Mrs May was mocked for her enthusiastic curtsy on Wednesday afternoon, as she greeted the Duke of Cambridge at a Battle of Amiens centenary ceremony in France.
The Prime Minister’s 12 inch dip made headlines, with members of the public deeming her bow as “awkward”, believing Mrs May may have sunk to the floor a little too deep.
Royal etiquette experts say that a curtsey should in fact be “discreet, brief movement” and not a “ballet plie”.
Adam Patridge, etiquette expert said: “A curtsy should be a discreet, brief movement and not a ballet plie, or a grand, sweeping descent to the ground.
“From a standing position, transfer your weight to one foot (usually the left). Place the ball of your other foot behind and slightly to the outside of your standing ankle.”
Sarah Ferguson is also known to dip particularly low when performing the gesture.
On 23 June, the Duchess of York greeted the Queen with a curtsy as she arrived at the Parade Ring at Royal Ascot, bowing nearly 20 inches to the floor, with her knees almost touching the grass below her.
Royal etiquette expert Jean Broke Smith said: “If you’re meeting the Queen, she will always put her hand out to you and that is your cue to curtsy.
“You should not look at her as you curtsy but keep your eyes lowered.
“Only as you come back up should you meet her eyes and if she is offering you her hand you can shake it. Otherwise, keep you hands to yourself.”
The curtsy is performed when a girl or woman meet someone more senior in social ranking, and is derived from the word “courtesy”.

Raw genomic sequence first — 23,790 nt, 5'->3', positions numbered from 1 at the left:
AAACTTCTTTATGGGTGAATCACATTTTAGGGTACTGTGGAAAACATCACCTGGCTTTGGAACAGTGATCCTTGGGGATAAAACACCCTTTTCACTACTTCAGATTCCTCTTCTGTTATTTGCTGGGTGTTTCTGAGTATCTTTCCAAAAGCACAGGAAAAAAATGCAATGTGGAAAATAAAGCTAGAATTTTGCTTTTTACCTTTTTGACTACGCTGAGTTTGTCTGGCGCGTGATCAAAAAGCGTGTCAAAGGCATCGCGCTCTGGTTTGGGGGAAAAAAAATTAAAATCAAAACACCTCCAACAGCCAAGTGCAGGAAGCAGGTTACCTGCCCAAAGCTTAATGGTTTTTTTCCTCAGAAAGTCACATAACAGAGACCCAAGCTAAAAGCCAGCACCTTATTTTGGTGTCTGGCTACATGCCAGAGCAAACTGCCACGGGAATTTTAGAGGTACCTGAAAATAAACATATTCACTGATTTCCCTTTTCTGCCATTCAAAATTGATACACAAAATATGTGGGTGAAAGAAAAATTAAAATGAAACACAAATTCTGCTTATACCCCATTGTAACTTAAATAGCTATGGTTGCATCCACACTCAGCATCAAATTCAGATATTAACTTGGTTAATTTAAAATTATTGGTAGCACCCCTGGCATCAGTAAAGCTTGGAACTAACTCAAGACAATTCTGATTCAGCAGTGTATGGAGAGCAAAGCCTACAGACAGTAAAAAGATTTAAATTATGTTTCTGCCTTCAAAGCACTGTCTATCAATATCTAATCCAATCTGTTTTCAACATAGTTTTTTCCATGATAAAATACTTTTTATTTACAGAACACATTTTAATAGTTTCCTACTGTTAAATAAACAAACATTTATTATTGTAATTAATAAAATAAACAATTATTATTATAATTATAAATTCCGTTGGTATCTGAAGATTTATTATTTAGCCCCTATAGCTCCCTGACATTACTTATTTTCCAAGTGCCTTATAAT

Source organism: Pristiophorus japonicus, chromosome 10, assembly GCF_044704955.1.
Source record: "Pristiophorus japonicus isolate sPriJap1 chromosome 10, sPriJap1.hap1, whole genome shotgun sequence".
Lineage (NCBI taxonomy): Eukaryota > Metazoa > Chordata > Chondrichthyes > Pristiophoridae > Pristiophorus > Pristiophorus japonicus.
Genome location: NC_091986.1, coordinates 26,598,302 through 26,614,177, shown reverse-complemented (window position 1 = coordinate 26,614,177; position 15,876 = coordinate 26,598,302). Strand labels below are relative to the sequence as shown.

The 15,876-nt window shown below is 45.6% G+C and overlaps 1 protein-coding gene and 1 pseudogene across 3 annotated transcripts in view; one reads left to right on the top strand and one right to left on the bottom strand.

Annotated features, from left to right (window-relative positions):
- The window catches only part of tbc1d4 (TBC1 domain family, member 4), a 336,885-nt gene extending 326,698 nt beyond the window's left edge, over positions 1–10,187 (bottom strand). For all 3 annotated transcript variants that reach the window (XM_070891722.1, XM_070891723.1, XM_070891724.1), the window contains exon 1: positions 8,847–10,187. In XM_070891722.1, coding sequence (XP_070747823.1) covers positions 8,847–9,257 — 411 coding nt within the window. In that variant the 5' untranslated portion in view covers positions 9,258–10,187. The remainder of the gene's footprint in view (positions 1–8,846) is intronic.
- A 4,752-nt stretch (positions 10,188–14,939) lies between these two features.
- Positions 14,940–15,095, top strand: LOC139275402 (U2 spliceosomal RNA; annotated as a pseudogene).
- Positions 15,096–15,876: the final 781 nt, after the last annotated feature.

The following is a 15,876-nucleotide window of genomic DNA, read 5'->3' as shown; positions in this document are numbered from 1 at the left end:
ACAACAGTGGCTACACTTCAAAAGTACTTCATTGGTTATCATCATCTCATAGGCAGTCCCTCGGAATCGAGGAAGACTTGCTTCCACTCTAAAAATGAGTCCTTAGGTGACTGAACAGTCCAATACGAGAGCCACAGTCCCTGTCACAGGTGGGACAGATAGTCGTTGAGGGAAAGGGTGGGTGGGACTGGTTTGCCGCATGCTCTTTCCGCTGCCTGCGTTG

The action is a way to show respect to those of higher status, and is often performed when members of the public and royals meet the Queen.
It also performed when government officials meet members of the royal family.
However, Mr Patridge said that members of the public can choose whether they wish to curtsy or not, and are not obliged to perform the greeting to royals.
He said: “Members of the public are not bound to the traditions and protocols of the Royal Family, although they can choose to curtsy if they wish.
Ms Smith added: “I remember when my son was at Eton with the two princes and Diana would visit.
“For some of the parents, she was simply ‘another school mum’ but I noticed others gave a little curtsy or nod when she walked into the room — I thought that was a nice touch.
“Diana didn’t seem to mind either way.”
From the 17th century onwards, the curtsy became gender specific, with men adopting the bow while women performed the curtsey.
From the Victorian times, women started curtsying even lower because their dresses were so large a small curtsey would not be have been obvious.
When women started wearing Edwardian dresses, they would hold up their skirts to curtsey.
Ms Smith added: “There’s no rule as to how many inches from the ground you must go — it depends on how flexible you are and how good you are with your core strength and balance.
“The Duchess of York’s recent curtsey at Ascot was a little over the top, however.”